Martin West is guest conductor as the Winston-Salem Symphony presents music by three legendary composers. There’s Felix Mendelssohn’s Overture to a Midsummer Night’s Dream, Tchaikovsky’s Sleeping Beauty Suite and Sergei Rachminonoff’s Piano Concerto No. 2 in c-minor. The latter features guest pianist Alexander Kobrin. Then there’s music from Charleston’s Colour of Music Festival, with a movement from Max Bruch’s Violin Concerto and Paris-based composer Johnathan Grimbert-Barre’s Tribal Triple Concerto for String Trio and Orchestra.

May 16 & 18
Greenville Symphony Orchestra: Tcheers for Tchaikovsky
Edvard Tchivzhel, conductor; Do-Hyun Kim, piano

Tchaikovsky: Piano Concerto No. 1 in B-flat minor
Symphony No. 5 in F-minor

Two major works by Tchaikovsky fill a stirring concert by the Greenville Symphony Orchestra. Conductor Edvard Tchivzhel has chosen the Russian great’s Piano Concerto No. 1 in B-flat minor with guest pianist Do-Hyun Kim, then follows that with Tchaikovsky’s Symphony No. 5 in F-minor. Both are well-known and popular works, and they’re yours to enjoy on Carolina Live.

May 23 & 25
Rutherford Chamber Consort: …and the Daffodils Bloomed o’er the Lea
Sharon Lawrence, Artistic Director

Mozart: Quintet in Eb
Dvorak: Bagatelles
Brahms: Sextet in G Major

The always-dependable ensemble the Rutherford Chamber Consort provides the music for this Carolina Live. From a concert titled …and the Daffodils Bloomed o’er the Lea we’ll hear a Quintet in Eb by Mozart, the delightful set of five Bagatelles by Antonin Dvorak and the masterful Sextet in G Major by Johannes Brahms. It’s a chamber music treat for you, so don’t miss it.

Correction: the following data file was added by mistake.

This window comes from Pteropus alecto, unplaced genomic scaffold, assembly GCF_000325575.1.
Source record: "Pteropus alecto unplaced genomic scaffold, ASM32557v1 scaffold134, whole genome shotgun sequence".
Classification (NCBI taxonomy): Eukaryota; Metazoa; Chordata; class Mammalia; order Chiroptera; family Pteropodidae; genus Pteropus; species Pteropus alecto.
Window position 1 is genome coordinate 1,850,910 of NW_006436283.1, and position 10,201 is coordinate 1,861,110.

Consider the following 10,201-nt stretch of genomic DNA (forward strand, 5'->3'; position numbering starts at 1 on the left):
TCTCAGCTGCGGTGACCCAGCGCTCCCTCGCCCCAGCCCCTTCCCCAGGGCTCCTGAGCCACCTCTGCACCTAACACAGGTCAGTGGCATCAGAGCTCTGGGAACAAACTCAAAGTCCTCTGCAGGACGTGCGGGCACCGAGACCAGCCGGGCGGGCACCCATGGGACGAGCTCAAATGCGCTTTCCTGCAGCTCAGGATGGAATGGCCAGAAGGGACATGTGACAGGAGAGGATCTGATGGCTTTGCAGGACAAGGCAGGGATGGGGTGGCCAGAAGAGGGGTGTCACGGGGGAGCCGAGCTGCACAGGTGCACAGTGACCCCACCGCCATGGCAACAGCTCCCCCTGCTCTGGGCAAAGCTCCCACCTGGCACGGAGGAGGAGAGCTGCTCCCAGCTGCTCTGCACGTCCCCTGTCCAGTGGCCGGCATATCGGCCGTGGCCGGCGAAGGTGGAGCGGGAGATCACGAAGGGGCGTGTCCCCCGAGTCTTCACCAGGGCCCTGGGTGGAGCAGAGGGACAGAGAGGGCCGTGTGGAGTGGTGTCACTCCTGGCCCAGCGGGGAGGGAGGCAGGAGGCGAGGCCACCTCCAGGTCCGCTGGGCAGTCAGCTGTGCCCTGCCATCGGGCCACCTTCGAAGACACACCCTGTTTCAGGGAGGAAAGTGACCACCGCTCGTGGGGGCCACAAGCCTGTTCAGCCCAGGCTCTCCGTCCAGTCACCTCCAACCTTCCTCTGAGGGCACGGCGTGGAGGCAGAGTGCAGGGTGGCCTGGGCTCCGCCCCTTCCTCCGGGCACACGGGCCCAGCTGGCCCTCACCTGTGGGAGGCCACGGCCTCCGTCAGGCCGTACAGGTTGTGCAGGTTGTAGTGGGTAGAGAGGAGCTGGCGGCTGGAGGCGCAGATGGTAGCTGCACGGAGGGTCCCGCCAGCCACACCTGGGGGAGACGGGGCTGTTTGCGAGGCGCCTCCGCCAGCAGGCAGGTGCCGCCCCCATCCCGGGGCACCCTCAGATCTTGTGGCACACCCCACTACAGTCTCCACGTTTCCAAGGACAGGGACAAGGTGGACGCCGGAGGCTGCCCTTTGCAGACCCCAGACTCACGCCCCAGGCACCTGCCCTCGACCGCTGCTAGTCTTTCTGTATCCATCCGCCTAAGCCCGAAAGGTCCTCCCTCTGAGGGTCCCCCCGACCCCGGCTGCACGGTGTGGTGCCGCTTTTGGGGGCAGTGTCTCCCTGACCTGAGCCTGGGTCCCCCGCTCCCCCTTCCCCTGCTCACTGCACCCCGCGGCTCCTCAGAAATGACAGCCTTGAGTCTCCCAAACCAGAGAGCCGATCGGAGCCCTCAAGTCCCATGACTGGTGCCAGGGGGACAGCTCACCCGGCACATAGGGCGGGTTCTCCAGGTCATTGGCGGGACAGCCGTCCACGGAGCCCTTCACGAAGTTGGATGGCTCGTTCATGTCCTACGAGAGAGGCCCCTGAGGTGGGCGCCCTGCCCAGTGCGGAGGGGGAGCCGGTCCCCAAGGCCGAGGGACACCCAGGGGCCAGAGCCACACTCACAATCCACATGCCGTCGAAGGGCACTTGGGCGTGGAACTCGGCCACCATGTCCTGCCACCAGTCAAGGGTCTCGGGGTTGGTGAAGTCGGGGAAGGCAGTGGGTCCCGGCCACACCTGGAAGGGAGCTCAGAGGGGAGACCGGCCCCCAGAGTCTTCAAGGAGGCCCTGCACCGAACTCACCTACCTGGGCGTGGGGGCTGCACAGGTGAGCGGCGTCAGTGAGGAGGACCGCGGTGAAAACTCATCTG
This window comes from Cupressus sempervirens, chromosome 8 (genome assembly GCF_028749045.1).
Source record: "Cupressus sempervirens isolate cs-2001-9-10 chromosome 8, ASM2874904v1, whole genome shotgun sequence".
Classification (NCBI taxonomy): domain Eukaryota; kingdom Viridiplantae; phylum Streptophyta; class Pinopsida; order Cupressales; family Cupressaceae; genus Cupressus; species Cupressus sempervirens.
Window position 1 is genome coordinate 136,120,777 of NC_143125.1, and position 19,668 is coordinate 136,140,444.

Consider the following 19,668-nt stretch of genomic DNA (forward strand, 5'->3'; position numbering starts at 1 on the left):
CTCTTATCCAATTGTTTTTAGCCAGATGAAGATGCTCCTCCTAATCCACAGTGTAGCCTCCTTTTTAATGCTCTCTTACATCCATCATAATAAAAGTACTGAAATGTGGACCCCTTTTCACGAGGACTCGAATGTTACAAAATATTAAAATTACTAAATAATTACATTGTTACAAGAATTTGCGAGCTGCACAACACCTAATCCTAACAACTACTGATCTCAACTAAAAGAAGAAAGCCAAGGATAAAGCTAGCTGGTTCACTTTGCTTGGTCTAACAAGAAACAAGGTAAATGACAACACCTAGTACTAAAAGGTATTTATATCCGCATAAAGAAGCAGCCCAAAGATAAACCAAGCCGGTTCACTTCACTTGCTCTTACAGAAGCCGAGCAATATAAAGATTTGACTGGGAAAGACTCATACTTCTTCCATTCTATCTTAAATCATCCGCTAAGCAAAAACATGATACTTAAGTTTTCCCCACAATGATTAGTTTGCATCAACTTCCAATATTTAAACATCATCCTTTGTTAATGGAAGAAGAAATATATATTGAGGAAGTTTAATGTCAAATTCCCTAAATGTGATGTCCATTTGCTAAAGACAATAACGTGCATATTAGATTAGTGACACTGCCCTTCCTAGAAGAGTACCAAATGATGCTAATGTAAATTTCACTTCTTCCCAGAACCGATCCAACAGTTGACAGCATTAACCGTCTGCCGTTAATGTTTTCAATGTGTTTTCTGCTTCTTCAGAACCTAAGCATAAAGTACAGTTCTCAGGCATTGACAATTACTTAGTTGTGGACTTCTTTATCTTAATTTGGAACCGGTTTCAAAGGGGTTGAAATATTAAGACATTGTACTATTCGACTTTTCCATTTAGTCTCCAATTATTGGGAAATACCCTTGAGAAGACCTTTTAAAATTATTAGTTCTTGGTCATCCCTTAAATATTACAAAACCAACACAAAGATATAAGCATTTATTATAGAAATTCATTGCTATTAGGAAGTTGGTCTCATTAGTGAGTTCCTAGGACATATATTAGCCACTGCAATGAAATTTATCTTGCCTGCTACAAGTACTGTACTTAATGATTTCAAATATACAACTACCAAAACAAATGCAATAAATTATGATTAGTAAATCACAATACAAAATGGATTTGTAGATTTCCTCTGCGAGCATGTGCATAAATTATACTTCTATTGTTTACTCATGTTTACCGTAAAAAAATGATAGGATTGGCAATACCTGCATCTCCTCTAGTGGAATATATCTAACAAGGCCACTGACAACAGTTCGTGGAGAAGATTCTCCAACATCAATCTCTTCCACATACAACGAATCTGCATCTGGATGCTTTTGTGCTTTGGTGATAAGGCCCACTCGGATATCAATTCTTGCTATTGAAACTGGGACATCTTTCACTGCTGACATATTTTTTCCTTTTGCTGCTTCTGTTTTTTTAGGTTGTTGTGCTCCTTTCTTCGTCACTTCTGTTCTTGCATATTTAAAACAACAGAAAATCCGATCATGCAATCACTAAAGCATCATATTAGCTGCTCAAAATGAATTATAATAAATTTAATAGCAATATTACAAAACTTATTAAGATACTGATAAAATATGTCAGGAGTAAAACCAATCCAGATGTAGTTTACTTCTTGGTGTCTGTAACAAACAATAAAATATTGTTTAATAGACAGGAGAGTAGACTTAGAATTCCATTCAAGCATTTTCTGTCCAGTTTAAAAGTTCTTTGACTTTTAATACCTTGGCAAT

May 30 & June 1
Winston-Salem Symphony: The Rite of Spring
Timothy Redmond, conductor; Brian French, trombone; David Wulfeck, trombone; Erik Salzwedel, Bass trombone; Matt Ransom, Tuba

Mozart: Symphony No. 35 in D Major
Higdon: Low Brass Concerto
Haydn: The Representation of Chaos from The Creation
Stravinsky: The Rite of Spring

Timothy Redmond made his debut as Conductor of the Winston-Salem Symphony in a richly diverse concert. You’ll hear Mozart’s Symphony No. 35, Jennifer Higdon’s intriguing Low Brass Concerto, The Representation of Chaos from Haydn’s The Creation and Igor Stravinsky’s groundbreaking The Rite of Spring. It’s a fascinating blend for you to enjoy on Carolina Live.

June 6 & 8
South Carolina Philharmonic: Reimagining Vivaldi
Morihiko Nakahara, conductor; Mary Lee Taylor Kinosian, violin

Vivaldi-Richter: The Four Seasons Recomposed
R. Strauss: Le Bourgeois Gentilhomme
Anderson University Concert Choir: Choral Compilation